The past forty years or so will be regarded as the golden age of collecting non-Western art. From the late 1960’s through the end of the 20th century, young Americans – whether Peace Corp volunteers, hashish-seeking vagabonds, students or just global wanderers – explored every remote corner of a world yet untouched by the contemporary technology which has homogenized world culture. Each year some astonishing, previously unknown (to the West) art form emerged; Andean textiles, Himalayan masks, African ceramics, Afghani jewelry, New Guinea sculpture, Arctic ivories, Native American baskets, and much more- fascinated and inspired artists, collectors and museums.
As this market (and ex-hippie dealers) matured, an interesting shift in the paradigm of how non-Western is evaluated evolved. In the early 20th century Western artists were inspired by and their own art affirmed by comparisons with non-Western art – most importantly African, pre-Columbian and Oceanic art. Today the opposite is the case. The more non-Western art ‘looks like’ 20th century art the more it is worth in the art market. The collecting demographic also changed from collectors with a very attenuated focus on one particular culture or type of object to a collector more interested in relationships between cultures and the conceptual and/or aesthetic common denominators shared.
The typical collector experienced by this Gallery over the past thirty-five years was well-educated, well-traveled, well-read and interested in all types and periods of art. They were unaffected by trends or fashion and instead collected objects that in some manner reinforced each other. Their homes are filed with 20th century paintings, high-design furniture and fine examples of tribal art.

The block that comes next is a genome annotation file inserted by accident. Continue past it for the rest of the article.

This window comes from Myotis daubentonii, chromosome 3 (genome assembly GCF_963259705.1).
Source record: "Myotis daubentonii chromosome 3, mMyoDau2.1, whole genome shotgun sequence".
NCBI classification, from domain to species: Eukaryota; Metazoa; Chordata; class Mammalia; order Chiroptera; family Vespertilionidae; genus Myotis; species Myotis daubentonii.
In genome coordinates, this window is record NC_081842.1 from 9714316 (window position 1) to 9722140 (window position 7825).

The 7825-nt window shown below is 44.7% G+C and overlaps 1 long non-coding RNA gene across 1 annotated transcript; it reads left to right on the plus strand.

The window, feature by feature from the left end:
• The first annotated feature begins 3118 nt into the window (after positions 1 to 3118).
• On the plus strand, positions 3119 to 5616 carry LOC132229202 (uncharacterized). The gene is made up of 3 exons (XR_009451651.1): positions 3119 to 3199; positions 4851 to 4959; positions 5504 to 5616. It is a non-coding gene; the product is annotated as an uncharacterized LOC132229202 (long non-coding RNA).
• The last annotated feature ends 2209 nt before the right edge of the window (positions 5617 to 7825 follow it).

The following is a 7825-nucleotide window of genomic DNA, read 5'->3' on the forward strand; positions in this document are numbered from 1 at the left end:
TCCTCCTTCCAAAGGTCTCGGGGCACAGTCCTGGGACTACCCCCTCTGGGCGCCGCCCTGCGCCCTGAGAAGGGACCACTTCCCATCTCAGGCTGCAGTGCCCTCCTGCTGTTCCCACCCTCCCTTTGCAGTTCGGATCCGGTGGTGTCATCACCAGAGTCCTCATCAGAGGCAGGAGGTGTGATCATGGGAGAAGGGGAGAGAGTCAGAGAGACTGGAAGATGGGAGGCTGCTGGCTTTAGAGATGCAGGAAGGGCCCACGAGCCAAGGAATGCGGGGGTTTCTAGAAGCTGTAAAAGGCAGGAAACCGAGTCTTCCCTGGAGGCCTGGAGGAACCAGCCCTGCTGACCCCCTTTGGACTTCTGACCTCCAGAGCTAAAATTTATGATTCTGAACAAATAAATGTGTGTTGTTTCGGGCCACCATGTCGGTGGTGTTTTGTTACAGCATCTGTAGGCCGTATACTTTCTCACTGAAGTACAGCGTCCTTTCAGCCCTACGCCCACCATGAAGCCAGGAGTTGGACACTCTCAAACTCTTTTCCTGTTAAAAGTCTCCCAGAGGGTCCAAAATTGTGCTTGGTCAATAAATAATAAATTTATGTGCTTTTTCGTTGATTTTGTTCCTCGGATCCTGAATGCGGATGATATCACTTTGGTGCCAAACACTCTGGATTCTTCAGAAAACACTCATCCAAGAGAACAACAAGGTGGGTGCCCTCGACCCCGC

Today most major museums and collectors are intensely focused on contemporary art, primarily painting and sculpture. Contemporary art fairs and auctions have become the commercial and social focus of most art activity today. Many new museum expansions and programs typify this trend. However at the same time major museums acknowledge their charge to be encyclopedic institutions where the remarkable breadth of human creativity can be experienced, regardless of fashion and trends. Non-Western art is a fundamental component of this charge and provides the collector with an opportunity to deeply explore how the human mind is compelled to make experience tangible through art.